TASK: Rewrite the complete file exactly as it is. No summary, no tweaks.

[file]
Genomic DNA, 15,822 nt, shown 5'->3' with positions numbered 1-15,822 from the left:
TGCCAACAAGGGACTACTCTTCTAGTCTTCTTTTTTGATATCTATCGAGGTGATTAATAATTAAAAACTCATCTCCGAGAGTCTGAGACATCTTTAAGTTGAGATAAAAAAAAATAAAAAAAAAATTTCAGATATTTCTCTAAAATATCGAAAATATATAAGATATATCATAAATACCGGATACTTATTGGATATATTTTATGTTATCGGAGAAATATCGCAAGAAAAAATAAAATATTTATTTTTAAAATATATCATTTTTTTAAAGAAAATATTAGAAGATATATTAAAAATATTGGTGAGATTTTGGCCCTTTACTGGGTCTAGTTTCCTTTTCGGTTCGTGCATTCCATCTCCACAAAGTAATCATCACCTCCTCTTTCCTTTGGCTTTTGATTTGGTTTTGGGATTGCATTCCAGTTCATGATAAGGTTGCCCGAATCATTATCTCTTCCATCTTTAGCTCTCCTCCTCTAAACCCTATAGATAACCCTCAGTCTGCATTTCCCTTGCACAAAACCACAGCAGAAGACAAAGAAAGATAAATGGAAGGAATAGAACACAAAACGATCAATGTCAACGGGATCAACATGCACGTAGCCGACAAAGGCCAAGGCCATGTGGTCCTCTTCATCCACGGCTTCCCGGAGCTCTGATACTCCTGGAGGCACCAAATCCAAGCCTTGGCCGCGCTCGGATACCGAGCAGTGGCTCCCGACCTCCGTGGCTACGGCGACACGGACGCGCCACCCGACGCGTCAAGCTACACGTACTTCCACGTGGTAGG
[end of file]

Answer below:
Genomic DNA, 15,822 nt, shown 5'->3' with positions numbered 1-15,822 from the left:
TGCCAACAAGGGACTACTCTTCTAGTCTTCTTTTTTGATATCTATCGAGGTGATTAATAATTAAAAACTCATCTCCGAGAGTCTGAGACATCTTTAAGTTGAGATAAAAAAAAATAAAAAAAAAATTTCAGATATTTCTCTAAAATATCGAAAATATATAAGATATATCATAAATACCGGATACTTATTGGATATATTTTATGTTATCGGAGAAATATCGCAAGAAAAAATAAAATATTTATTTTTAAAATATATCATTTTTTTAAAGAAAATATTAGAAGATATATTAAAAATATTGGTGAGATTTTGGCCCTTTACTGGGTCTAGTTTCCTTTTCGGTTCGTGCATTCCATCTCCACAAAGTAATCATCACCTCCTCTTTCCTTTGGCTTTTGATTTGGTTTTGGGATTGCATTCCAGTTCATGATAAGGTTGCCCGAATCATTATCTCTTCCATCTTTAGCTCTCCTCCTCTAAACCCTATAGATAACCCTCAGTCTGCATTTCCCTTGCACAAAACCACAGCAGAAGACAAAGAAAGATAAATGGAAGGAATAGAACACAAAACGATCAATGTCAACGGGATCAACATGCACGTAGCCGACAAAGGCCAAGGCCATGTGGTCCTCTTCATCCACGGCTTCCCGGAGCTCTGATACTCCTGGAGGCACCAAATCCAAGCCTTGGCCGCGCTCGGATACCGAGCAGTGGCTCCCGACCTCCGTGGCTACGGCGACACGGACGCGCCACCCGACGCGTCAAGCTACACGTACTTCCACGTGGTAGG